If ever Evelyn Waugh had caught a glimpse or two of one Carl Lewis, here is what he would have said: "There ain't no flies on that lamb of God." For this Lewis constantly changes. This Lewis can't let a good thing alone, which became clear at the UCLA/Pepsi Invitational track meet on Saturday. For one thing, Lewis no longer soars off to the right on every long jump he takes, which means he's even better. For another, he has coaxed his locks to curl into a wet-look, brushed-back structure that evokes Little Richard, which means he's even more, uh, stylish.
But most happily astonishing of all, this Lewis, who last year swept past reporters and a wondering public with his face an urgently stony mask, hung around after the Pepsi meet to jaw a little and let everyone see that the niceness that had shone in him three or four years ago hadn't been completely excoriated by his Olympian ambition or experience. "No, not Little Richard," he said, explaining his latest look. "I took a nap one day and woke up with my hair somehow slicked back, and Carol [his sister] said it looked great, so I kept it."
Once again Lewis rattled Bob Beamon's 17-year-old world record of 29'2½" in the long jump, this time with a wind-aided 28'9¼". To break the record, Lewis will need the most favorable conditions and, of course, a technically perfect jump. In Mexico City those five Olympics ago, when Beamon made his perfect leap, he had a 2.00-meter-per-second aiding wind, the maximum allowed, and the 7,349-foot altitude there presented him with air only 76% as dense as he would have had at sea level. Such circumstances can hardly be conjured up at will, so Lewis rightly shies from promising that "the moment" will arrive in a given meet. But as he continues to whump down into the sand only a few fingers short of the most freakishly imposing record of all, he develops in the observer a sense that success is inevitable. Except for Beamon, Lewis is the only person to jump over 28'6"; and he has now done so 11 times. Even his opponents get caught up in this record assault. "It's out there. I know it's there!" yelled Willie Banks, who was also long jumping at the Pepsi meet, as Lewis rose from the pit after his second-best jump, also wind-aided, of 28'7¾".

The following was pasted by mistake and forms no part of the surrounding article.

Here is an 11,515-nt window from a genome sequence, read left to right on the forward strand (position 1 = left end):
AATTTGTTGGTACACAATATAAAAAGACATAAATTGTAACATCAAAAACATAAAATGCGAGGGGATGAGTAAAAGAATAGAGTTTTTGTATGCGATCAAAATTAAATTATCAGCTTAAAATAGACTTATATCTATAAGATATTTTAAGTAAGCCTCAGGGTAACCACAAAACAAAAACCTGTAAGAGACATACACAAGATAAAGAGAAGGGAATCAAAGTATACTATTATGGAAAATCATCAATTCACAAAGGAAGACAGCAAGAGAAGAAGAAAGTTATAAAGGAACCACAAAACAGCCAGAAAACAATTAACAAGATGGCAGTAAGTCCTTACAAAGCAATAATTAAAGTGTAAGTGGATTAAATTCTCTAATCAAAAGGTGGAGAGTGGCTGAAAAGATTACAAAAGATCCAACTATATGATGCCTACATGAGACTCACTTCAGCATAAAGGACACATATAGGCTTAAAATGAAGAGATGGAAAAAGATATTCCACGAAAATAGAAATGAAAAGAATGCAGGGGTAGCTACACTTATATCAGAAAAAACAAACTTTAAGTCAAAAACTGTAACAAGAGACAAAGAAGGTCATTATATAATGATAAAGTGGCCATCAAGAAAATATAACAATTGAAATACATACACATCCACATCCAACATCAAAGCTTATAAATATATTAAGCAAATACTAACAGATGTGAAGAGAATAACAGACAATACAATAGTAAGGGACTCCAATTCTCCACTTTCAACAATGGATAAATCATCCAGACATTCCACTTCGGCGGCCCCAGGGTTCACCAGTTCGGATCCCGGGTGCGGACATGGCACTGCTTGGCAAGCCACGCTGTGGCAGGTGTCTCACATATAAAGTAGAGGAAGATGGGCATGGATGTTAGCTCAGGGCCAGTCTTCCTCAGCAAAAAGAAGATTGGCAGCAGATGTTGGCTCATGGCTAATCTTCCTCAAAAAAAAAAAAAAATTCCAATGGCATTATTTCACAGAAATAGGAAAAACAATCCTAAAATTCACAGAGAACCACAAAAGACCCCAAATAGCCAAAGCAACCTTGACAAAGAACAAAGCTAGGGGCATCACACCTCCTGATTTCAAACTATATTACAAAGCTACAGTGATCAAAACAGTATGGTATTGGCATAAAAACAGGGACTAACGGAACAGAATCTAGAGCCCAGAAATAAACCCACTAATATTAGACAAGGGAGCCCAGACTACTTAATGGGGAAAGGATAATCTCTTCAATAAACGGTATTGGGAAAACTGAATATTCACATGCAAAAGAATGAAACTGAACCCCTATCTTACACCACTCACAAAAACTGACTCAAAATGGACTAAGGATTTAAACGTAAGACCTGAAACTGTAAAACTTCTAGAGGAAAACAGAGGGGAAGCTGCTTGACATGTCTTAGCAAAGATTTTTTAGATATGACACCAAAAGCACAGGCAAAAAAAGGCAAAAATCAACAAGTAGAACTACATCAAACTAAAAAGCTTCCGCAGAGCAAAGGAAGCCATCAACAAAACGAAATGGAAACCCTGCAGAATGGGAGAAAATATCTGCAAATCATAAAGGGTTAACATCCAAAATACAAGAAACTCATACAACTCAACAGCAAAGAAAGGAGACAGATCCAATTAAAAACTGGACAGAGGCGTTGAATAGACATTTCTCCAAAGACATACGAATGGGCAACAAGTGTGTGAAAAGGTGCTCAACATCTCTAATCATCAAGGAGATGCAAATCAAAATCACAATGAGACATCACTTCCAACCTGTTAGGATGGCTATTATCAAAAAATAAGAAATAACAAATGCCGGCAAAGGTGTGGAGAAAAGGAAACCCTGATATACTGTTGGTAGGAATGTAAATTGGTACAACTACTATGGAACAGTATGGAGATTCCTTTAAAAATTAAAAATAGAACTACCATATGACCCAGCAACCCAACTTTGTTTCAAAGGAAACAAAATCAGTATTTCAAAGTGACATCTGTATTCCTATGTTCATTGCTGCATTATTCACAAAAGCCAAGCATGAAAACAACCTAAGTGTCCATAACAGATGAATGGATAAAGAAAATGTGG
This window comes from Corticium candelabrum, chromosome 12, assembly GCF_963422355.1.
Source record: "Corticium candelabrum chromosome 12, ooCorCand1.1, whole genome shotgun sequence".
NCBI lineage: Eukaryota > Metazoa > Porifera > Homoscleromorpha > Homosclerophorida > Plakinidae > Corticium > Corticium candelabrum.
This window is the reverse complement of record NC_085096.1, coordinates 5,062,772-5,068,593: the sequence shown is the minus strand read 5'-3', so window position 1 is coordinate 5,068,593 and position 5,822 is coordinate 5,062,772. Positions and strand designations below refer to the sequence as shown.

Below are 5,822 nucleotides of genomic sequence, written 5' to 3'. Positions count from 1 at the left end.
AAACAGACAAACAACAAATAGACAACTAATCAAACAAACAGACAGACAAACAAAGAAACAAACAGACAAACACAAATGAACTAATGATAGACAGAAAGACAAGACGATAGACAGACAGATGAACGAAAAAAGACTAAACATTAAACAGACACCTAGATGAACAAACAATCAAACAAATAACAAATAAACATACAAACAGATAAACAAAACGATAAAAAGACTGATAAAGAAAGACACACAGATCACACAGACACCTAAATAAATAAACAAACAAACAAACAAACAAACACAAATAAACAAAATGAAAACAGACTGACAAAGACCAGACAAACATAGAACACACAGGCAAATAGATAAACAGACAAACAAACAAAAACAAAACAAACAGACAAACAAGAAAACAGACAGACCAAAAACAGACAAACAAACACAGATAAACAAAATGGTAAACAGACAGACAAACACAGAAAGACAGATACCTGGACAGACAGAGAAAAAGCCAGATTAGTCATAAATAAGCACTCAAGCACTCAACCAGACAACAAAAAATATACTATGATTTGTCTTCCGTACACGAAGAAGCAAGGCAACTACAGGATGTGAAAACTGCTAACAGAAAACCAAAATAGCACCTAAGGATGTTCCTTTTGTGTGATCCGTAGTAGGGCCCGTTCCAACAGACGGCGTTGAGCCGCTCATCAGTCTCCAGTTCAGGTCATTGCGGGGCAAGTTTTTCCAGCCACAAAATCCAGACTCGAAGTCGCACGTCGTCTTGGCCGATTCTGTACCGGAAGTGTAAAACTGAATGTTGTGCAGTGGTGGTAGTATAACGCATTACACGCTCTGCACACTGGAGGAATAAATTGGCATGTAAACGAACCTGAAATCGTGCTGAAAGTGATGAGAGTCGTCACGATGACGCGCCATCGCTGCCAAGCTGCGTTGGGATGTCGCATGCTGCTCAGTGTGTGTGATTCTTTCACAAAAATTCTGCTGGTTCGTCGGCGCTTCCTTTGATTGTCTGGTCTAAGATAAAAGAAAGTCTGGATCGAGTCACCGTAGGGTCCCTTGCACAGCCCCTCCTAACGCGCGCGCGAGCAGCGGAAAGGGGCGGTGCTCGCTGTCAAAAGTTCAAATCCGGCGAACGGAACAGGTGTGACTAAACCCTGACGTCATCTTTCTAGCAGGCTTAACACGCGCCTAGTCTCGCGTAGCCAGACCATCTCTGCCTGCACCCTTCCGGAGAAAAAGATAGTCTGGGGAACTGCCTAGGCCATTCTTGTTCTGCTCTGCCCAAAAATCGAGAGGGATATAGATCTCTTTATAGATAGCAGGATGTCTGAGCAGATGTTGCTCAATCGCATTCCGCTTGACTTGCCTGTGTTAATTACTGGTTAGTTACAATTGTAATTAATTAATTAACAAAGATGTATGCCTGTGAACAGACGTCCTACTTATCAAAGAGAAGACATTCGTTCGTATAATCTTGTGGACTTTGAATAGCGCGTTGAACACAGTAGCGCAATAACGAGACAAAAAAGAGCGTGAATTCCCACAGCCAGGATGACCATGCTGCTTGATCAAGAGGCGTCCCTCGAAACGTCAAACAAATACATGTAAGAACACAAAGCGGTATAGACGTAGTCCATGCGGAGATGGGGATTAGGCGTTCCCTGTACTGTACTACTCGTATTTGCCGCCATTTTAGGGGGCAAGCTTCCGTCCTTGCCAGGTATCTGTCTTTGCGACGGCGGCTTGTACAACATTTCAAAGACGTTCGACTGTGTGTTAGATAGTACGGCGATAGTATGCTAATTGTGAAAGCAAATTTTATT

Between his attempts, Lewis drew on a blue and yellow wind suit and sat in the infield, not at all impressed, ready to go farther. His shoes said Carl Lewis on the tabs behind the heels. His socks said Carl Lewis across the ankles. None of this matters much anymore. Surely the dominant track and field creature over the last half decade, Lewis is a fixture now, something of an institution, and his eccentricities don't seem to rile folks as they have in the recent past. Not, at least, the 12,215 in Drake Stadium, for the crowd contained dozens of kids affecting his flattop haircut.